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canton
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April 10, 2013, 05:52:22 AM
 #93

LATEST TEMPLATE FILE:

Thanks Acorn! Here's my first round of design. I've taken the liberty to adjust the template a little bit. Most significantly, I wanted to make it possible for the backup/tear-off stub to have QR codes AND alphanumeric codes for both the public and private keys so we don't have to pick. The only font family I use here is Ubuntu (the font used for the traditional bitcoin logo.)



Here's a photo so you can see the actual size including the scratch-off sticker size.



The one concern I have about the template right now is that it will require a great deal of cleverness to make a full-bleed design that accommodates only four horizontal perforations. My design is likely impossible because we'd need to give the printing service approx 1/8th inch wiggle room for inaccurate perforations.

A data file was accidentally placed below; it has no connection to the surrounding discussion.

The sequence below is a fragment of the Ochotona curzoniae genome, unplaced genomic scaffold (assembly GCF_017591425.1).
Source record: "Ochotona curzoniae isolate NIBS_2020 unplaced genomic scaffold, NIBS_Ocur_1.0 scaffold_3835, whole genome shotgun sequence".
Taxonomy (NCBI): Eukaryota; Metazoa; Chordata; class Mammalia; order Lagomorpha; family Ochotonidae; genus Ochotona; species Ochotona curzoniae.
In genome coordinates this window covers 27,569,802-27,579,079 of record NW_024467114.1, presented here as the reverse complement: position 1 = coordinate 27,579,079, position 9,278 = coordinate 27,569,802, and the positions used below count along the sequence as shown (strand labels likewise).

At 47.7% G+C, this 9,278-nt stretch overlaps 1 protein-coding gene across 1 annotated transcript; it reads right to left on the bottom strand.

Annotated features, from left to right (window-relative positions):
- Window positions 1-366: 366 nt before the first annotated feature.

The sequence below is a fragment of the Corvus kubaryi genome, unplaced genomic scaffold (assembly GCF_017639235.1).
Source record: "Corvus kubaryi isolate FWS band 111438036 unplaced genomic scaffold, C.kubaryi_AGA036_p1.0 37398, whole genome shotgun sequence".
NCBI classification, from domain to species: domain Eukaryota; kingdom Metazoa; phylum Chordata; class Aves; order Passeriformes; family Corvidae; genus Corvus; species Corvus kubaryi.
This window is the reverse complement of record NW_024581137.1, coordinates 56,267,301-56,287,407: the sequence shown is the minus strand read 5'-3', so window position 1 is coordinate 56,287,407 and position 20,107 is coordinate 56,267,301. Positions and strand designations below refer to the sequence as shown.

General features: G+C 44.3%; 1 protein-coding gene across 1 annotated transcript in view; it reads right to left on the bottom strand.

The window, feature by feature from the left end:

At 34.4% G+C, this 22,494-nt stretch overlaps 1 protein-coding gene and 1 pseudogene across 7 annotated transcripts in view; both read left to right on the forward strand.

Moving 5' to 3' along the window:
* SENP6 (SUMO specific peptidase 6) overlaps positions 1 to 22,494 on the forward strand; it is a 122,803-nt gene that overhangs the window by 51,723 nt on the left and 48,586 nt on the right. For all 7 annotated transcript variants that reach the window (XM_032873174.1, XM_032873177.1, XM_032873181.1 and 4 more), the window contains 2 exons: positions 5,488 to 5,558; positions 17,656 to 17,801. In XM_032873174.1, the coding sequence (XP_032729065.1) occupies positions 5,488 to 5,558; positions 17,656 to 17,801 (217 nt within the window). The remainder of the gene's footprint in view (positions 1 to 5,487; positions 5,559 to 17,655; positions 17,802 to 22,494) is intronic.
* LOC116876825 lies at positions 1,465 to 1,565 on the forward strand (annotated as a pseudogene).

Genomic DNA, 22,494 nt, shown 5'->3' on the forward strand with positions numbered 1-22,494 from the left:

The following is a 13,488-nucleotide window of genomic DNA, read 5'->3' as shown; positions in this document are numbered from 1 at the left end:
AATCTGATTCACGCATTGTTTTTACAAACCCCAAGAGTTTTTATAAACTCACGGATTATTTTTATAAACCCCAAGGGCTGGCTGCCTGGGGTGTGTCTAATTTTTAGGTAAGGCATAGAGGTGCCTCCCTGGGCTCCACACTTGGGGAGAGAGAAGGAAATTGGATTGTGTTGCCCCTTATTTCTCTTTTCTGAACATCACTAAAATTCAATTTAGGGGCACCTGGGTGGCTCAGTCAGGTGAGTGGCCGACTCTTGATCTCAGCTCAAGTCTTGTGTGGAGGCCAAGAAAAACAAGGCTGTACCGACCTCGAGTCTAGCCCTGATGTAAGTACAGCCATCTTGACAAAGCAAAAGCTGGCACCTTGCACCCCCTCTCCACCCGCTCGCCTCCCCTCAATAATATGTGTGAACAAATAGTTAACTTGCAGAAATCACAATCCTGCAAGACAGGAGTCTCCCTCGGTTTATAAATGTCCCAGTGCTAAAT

Similarly, it's ambitious to expect that end users will be able to properly calibrate their printers beyond 1/8th inch accuracy.

Should we instead consider having eight horizontal perforations and plan for a 1/8th inch bleed to the design, like this?


https://bitcoinpaperwallet.com - Gorgeous 2-sided tri-fold paper wallets with tamper-evident features. *** Now with BIP38 & dice generator ***

My RSA Key ID & Fingerprint: 36E1D9B6 / AB12 6777 451C 7A18 C172 3297 C525 F065 0B16 DF4B
aantonop
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April 10, 2013, 06:13:19 AM
 #94

I don't think a professional offset printer will have any problem handling 1/8 inch accuracy on printing or the perforation die-cut. They can achieve 1/64 on the color alignment and at least 1/16 on the cut.

Users may have problems aligning printers as accurately, which is why I was planning to include a few calibration sheets.

Any changes to the template have to be weighed against:

a) The work acorn has already done and will need to re-do
b) The work the other designers have done and will need to re-do
c) The relative value of the change.